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In 1999, when EA released Medal of Honor, the World War II shooter entered a so-called “golden era”. Improved by the subsequent MoH games and perfected by the Call of Duty, Battlefield, and Brothers in Arms franchises, World War II became the dominant setting of shooters. The experience of fighting through Nazi-occupied Europe and slugging through the islands of the pacific, enthralled gamers throughout the world, bringing the genre to the forefront of the gaming universe.

However with the release of Call of Duty 4: Modern Warfare, the shooterverse moved away from World-War II era set adventures and began the trend of high-tech modern/futuristic frag-fests. Even Medal of Honor, the franchise that started the WWII shooter craze, transitioned to Afghanistan-based operations with 2010’s reboot Medal of Honor.

Why the decline? Simple. The genre had become so prolific that is was copied, capitalized on, and pillaged to the point where the genre became stale. Clunky, single-A disasters such as Turning Point: Fall of Liberty, and The History Channel: Battle for the Pacific became prevalent, while the larger-tier franchises stumbled with lackluster games such as Medal of Honor: Airborne and Brothers in Arms: Hell’s Highway, games that simply repeated their formula’s instead of improving on them. Modern Warfare’s success sealed the fate of WWII shooters which have been lying in a moribund state ever since.

However video game developers have been taking away the wrong messages from the failures of these games. These flops came not from the staleness of the World War II setting, but the staleness of the shooter mechanics that have dominated the industry over the last decade. The stoic, silent protagonist shtick was getting tiresome, as was the one-man killing machine act; an intriguing setting such as WWII only does so much to cover-up repetitive, shoddy game play and stories. A shift to a different era with its promise of a wider variety of weapon-types, settings, and storylines bought the old-shooter generation a few years but, as the recent Call of Duty games reveal, the genre is still stuck unimaginative story lines, repetitive game play, and generally dull experiences.

Which brings us back to World War II. What is perhaps the single-most important socio-political-cultural event of the 20th century, was treated as a playground for adolescent power fantasies; rich seeds of powerful stories were cast aside, replaced with shallow Rambo-simulators that got old fast. It was only a matter of time before gamers got sick of it and moved on.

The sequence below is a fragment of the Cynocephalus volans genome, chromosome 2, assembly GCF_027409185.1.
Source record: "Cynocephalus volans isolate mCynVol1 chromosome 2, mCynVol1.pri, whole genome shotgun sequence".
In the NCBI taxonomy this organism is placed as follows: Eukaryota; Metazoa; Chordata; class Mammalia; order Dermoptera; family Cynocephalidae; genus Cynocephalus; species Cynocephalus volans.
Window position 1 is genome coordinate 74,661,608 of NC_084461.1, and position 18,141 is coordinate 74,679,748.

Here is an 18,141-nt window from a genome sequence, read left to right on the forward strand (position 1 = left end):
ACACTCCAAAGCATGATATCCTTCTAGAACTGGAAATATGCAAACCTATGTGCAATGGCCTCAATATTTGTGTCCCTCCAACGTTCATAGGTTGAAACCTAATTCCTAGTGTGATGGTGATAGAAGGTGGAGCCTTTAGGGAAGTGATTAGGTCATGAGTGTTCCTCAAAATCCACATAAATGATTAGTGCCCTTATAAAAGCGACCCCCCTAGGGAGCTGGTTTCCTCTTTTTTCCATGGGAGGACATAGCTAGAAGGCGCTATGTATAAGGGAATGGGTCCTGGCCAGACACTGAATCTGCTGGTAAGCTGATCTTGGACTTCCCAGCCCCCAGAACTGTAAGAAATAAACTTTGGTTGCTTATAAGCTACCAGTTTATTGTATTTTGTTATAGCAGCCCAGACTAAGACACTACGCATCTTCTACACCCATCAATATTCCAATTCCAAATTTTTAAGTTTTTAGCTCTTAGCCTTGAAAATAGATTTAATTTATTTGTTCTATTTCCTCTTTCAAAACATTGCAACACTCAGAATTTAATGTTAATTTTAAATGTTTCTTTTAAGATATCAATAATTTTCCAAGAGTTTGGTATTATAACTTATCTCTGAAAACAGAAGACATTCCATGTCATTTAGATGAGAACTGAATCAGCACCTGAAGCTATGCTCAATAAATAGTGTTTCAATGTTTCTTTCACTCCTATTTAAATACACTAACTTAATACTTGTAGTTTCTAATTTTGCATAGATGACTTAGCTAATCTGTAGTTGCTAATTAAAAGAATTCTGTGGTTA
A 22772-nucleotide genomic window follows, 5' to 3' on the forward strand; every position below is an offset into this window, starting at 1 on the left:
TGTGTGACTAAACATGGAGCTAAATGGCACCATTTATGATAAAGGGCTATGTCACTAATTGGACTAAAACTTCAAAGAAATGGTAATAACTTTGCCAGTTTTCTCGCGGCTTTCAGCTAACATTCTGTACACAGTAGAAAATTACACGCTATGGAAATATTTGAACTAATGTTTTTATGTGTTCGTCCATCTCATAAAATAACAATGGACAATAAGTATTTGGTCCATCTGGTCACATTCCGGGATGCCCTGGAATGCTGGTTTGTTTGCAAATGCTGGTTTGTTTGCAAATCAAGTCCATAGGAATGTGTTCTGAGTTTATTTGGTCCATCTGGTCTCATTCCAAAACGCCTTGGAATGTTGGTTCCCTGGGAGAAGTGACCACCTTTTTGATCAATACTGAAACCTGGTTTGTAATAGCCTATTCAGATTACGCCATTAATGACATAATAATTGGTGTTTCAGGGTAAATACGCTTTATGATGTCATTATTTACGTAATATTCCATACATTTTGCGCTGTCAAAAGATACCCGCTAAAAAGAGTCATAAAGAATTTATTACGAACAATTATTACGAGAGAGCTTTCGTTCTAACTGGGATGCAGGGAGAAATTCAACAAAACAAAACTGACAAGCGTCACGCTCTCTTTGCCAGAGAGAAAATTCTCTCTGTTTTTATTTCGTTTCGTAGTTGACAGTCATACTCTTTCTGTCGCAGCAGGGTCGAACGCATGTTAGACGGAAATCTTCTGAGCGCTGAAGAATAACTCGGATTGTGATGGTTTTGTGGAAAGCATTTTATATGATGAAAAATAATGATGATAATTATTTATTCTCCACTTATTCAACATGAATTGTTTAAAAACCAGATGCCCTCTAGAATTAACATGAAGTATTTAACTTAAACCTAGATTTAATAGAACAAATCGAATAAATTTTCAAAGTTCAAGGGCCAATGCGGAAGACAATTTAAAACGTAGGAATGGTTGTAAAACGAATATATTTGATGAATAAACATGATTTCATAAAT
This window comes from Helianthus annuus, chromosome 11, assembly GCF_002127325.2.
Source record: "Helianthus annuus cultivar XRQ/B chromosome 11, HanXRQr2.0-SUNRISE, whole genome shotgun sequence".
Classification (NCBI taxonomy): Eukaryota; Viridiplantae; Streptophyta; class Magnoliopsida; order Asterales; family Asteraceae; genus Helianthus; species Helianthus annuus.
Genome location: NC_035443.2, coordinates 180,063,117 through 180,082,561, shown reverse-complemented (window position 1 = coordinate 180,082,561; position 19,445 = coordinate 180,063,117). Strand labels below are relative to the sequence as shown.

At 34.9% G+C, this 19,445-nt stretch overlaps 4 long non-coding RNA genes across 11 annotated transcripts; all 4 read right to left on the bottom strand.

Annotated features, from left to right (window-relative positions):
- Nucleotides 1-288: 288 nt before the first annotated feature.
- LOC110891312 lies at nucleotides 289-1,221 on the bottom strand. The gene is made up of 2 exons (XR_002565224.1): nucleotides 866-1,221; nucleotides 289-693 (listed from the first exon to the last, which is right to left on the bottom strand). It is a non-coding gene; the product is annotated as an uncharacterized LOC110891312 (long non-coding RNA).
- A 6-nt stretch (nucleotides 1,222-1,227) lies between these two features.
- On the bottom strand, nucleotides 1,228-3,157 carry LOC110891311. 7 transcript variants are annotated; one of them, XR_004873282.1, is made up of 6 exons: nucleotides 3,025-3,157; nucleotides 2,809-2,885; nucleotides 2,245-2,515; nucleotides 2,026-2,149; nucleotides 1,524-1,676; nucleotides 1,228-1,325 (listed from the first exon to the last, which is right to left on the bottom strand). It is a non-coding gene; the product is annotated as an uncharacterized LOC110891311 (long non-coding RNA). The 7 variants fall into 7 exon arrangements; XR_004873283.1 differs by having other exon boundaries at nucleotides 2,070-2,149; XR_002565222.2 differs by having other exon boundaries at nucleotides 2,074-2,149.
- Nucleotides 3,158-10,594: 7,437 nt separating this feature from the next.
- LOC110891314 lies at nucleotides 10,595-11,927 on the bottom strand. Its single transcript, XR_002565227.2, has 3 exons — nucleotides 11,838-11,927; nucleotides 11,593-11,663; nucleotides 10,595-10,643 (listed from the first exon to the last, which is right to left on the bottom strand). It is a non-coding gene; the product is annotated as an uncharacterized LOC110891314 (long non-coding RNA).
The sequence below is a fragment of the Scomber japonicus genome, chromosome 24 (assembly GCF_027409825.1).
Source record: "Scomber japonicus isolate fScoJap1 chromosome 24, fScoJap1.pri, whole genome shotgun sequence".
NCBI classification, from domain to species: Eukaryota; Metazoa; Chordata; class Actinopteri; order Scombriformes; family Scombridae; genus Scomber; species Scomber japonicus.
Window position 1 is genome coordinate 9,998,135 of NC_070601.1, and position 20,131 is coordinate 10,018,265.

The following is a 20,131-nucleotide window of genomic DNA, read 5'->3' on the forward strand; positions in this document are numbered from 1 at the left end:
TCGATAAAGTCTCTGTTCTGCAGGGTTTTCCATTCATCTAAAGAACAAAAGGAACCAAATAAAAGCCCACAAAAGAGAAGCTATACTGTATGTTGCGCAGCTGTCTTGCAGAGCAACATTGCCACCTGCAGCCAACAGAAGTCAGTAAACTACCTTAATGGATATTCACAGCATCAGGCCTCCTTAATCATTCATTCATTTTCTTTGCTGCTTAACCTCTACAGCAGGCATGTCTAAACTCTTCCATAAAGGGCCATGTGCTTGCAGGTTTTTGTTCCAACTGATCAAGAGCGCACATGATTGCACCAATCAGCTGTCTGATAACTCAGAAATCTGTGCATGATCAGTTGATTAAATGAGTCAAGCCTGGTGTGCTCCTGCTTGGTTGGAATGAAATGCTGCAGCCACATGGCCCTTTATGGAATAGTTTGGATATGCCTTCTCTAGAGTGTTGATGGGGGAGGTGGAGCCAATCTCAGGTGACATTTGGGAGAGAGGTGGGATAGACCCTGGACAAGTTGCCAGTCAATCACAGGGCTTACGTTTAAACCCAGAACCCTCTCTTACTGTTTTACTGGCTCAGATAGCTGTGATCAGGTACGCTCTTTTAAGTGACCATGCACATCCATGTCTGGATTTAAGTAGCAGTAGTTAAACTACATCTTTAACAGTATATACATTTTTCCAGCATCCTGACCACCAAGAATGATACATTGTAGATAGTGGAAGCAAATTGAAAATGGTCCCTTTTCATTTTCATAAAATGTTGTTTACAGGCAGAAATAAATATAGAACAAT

However, gamers should not write the obituary for the World War II genre as there is hope for new life for this manhandled setting. WWII is abundant with fascinating stories, just waiting for video games to tell. One of the more interesting aspects of Call of Duty: World At War, when it wasn’t being a generic, by-the-numbers shooter, was its no-holds-bar treatment of the brutality of war, the dismembered limbs, the disorienting chaos, the deathly screams. It is cliché but also true to say that video games have the power to supplant players in the shoes of another human being, more so than any other artistic medium. Why not use that opportunity to introduce the players to the terrifying world of an American GI in Western Europe in 1944? Why bore the player with making them a cartoonish superhero who can easily dispense of any pesky Nazi when you can make them feel the terror and helplessness soldiers must have honestly felt during those dark days. Why should the games fully focus on combat? “War is 99 percent boredom and 1 percent terror as the saying goes, why not create fleshed out characters and story lines that make the combat events ten times more thrilling and emotionally investing.

Why limit yourself in a setting of limitless possibilities? Why not create a game from the perspective of an Axis soldier, a sorely underrepresented subject in American art. Why not use video games to explore the atrocities of Hitler’s Germany and Tojo’s Japan while exposing the Allies own flaws with examinations of Hiroshima, Nagasaki, and Dresden? The espionage of the war would make for a thrilling spy game, would the life of an ordinary citizen, caught in the carnage of World War not make for fascinating game play?

Speaking of game play, why repeat the one-man god shtick of the past when you could do so many interesting new things in the genre? Make the player like an actual GI, limited power, relying on the collective strength of the team to accomplish their mission. Why not have more Mass-Effect style dialogue-trees, fleshing out the world of Wartime Europe and the Pacific?  Maybe have L.A Noire-style adventure game style controls, letting the player interact with the (fascinating) world around them.

If video games ever want to be taken seriously as an art form they need to deal with complex themes and story lines in a mature adult way. They also need to learn how to diversify story lines and game play in order to maintain relevancy and excitement. Games set in World War II provide ample opportunity for both.

Matthew Byrd

Matthew Byrd

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